It’s the marine chronometer that inspired Zenith’s Christophe Colomb watch, probably one of the most delightfully distracting watches in the world. The Christophe Colomb is, in many respects, a very traditionally styled watch, replete with design cues designed to seduce with a promise of old-school chronometric excellence and high precision on which you wouldn’t hesitate to bet the fate of a ship at sea. The eye, however, is arrested by the large spherical enclosure formed by two domes — one in the upper crystal and one slightly smaller in the sapphire caseback — which contains a gimbal system in which the escapement beats at the fast pace of the El Primero family of movements (36,000vph).
Both the fast beat and the gimbal in which the escapement components and balance are mounted conspire to give the Christophe Colomb one of the most impressively stable rates we’ve ever seen in a watch. Zenith, with pardonable pride, has produced a video showing the results of positional tests of the watch on a professional timing machine, and the rate of the watch shows no variation at all.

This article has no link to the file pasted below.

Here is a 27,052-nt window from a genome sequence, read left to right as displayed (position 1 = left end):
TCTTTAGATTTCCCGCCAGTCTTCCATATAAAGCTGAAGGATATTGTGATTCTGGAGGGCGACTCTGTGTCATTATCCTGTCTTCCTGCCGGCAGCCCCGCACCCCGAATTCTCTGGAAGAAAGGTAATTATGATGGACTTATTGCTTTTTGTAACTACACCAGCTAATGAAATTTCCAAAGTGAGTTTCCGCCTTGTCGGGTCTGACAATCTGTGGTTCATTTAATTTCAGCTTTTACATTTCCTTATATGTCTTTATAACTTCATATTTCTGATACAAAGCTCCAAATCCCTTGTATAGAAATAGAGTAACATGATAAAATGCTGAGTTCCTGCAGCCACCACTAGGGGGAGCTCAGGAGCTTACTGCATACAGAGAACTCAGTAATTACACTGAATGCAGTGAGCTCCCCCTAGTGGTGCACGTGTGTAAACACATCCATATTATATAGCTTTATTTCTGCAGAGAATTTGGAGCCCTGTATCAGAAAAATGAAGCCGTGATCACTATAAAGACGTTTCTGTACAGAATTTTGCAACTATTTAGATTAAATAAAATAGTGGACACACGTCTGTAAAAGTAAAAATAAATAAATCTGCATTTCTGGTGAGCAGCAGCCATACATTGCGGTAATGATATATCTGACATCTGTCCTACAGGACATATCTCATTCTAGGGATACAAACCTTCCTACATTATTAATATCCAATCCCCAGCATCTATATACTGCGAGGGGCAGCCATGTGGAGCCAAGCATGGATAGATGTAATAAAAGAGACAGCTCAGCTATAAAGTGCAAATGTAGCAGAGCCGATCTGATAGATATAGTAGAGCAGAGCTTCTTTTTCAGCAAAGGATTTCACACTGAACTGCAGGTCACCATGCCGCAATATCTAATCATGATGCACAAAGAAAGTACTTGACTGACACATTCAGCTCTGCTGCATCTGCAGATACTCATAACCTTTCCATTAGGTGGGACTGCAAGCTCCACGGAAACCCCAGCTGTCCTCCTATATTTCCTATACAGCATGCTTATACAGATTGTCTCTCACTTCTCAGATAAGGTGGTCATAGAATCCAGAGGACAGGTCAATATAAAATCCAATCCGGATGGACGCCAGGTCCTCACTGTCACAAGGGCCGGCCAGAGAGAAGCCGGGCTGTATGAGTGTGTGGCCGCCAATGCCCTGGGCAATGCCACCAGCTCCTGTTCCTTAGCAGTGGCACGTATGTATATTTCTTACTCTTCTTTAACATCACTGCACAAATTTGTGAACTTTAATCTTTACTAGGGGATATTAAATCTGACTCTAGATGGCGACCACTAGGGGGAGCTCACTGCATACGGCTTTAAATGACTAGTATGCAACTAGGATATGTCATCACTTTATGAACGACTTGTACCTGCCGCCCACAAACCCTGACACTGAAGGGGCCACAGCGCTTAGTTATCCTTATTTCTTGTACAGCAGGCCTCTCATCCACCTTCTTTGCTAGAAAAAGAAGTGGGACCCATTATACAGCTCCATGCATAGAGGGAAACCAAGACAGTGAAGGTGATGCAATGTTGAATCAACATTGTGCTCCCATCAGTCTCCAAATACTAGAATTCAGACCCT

The Christophe Colomb is a final refinement of the watch that was first introduced as a concept piece by Zenith in 2008 and which was originally called, perhaps regrettably, the Zero-G Tourbillon; the watch is emphatically not a tourbillon; and as a matter of fact, the way in which it is not is the whole point of the watch. (Misconceptions continue to stick to this watch, though. It’s been referred to as “gyroscopic” in some quarters and it’s no more a gyroscope than it is a tourbillon; the misunderstanding arises from the fact that gyroscopes in inertial navigation systems are mounted in Cardano/gimbal suspensions.) The most recent version of the Christophe Colomb ups the ante of exoticism even further and adds an additional touch of romance with the addition of an indication for the equation of time.